But, they were made possible through communication between the US Defense Department and Japan’s Foreign Affairs Ministry and its Defense Ministry based on effective US-Japan strategic talks of the past. There is a question of how much longer saved-up favors will last. The Bush Administration has been friendly toward Taiwan because its Asia-Pacific policy was in the hands of the Japan-familiar “pan-Asia faction.” That this group is gradually fading out of the Asia-Pacific policy circle will definitely affect the way Washington considers its Taiwan policy. In US-China relations, Taiwan has been regarded as a problem. Yet from the perspective of the US-Japan alliance, Taiwan is an important asset.
In the past, efforts to prevent Taiwan from being sidelined and to enhance its strategic value had to do with policy discussions over the so-called US-Japan-Taiwan strategic triangle. Japan and the US have worked closely with each other on issues pertinent to the East Asian summit and the EU’s continued arms embargo against China, giving Taiwan a way to counteract China’s strategic blockade in the Asia-Pacific region.
As the Japan-familiar pan-Asia faction leaves the scene and China experts from the State Department and academia begin to take over US Asia-Pacific policy, Taiwan may be brought back to the disadvantageous US-China-Taiwan framework. This development puts Taiwan and Japan in the same shoes in their diplomatic dealings with the US. In the last two or three months, Washington has begun to discuss the “Japan Issue”.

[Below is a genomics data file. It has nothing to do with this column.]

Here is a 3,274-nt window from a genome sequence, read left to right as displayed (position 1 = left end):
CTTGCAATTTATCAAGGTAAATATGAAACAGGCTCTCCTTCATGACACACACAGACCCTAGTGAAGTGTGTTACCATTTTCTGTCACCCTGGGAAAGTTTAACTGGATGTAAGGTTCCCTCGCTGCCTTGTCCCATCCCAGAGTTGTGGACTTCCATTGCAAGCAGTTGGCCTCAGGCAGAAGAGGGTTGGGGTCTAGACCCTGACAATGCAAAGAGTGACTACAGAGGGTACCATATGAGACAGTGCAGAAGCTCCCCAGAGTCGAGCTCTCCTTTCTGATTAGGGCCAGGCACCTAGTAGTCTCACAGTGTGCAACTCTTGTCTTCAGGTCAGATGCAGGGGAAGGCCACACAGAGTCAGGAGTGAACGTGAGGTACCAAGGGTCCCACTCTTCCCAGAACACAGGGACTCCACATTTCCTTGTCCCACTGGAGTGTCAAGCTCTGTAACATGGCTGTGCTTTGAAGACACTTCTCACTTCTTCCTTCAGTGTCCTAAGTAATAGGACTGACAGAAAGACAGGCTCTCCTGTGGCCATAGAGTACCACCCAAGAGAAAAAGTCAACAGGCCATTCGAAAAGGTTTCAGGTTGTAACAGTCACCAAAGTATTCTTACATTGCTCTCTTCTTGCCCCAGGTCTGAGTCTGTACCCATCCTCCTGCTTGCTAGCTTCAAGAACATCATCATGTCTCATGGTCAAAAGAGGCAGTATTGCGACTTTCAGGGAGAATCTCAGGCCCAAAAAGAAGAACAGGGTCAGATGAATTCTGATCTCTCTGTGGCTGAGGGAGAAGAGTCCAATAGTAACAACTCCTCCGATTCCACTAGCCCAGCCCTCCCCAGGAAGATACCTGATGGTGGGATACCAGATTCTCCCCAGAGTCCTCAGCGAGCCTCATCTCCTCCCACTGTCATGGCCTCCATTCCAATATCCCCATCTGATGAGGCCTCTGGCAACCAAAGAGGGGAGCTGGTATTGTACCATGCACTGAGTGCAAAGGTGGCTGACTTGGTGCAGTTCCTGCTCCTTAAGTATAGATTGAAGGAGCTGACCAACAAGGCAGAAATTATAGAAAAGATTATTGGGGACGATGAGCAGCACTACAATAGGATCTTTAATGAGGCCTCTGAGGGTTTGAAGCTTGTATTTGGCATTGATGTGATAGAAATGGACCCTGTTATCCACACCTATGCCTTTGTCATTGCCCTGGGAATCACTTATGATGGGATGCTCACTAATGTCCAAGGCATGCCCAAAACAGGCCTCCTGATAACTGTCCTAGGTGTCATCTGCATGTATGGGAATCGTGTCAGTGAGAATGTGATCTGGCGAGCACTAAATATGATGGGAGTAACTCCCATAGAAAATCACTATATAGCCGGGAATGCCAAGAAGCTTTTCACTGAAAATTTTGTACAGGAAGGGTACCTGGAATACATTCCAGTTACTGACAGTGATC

That is, just as Taiwan is deemed a problem in US-China relations, Japan has now become a problem in US-China relations. The US must deal with Japan properly in order to prevent difficulties in its Asia-Pacific maneuvers. In his meeting with President Bush, Hu Jintao brought up Japanese Prime Minister Junichiro Koizumi’s visit to the Yasukuni Shrine. Almost in unison, China experts in the US also began to bombard Japan from different angles.
Japan came under fire for almost the same reasons for which Taiwan has been called a trouble-maker. In the past, it was Taiwan’s democratization and growing national identification that stirred up China; now it is Japan’s normalization that hurts Chinese people’s feelings.
Both affect US-China relations and US operations in the Asia-Pacific region. Does China believe that the Taiwan Strait situation is no longer difficult because Taiwan’s internal political struggles have turned Taiwan into a manageable and controllable factor while Japan has become the issue that requires immediate attention? For Taiwan, the pacified Taiwan Strait situation has led to division and paralyzed democratic rule preventing Taiwan from any meaningful action. It appears that the tension in the Taiwan Strait has calmed down. This phenomenon has turned Taiwan’s strategic value to the US from “unreliable” to “irrelevant” and opened the door for Beijing to further chip away the bond between Japan, the US, and Taiwan. From this perspective, the problem implicated in label Taiwan passing may be more distressful than the tension between the US and Taiwan two years ago.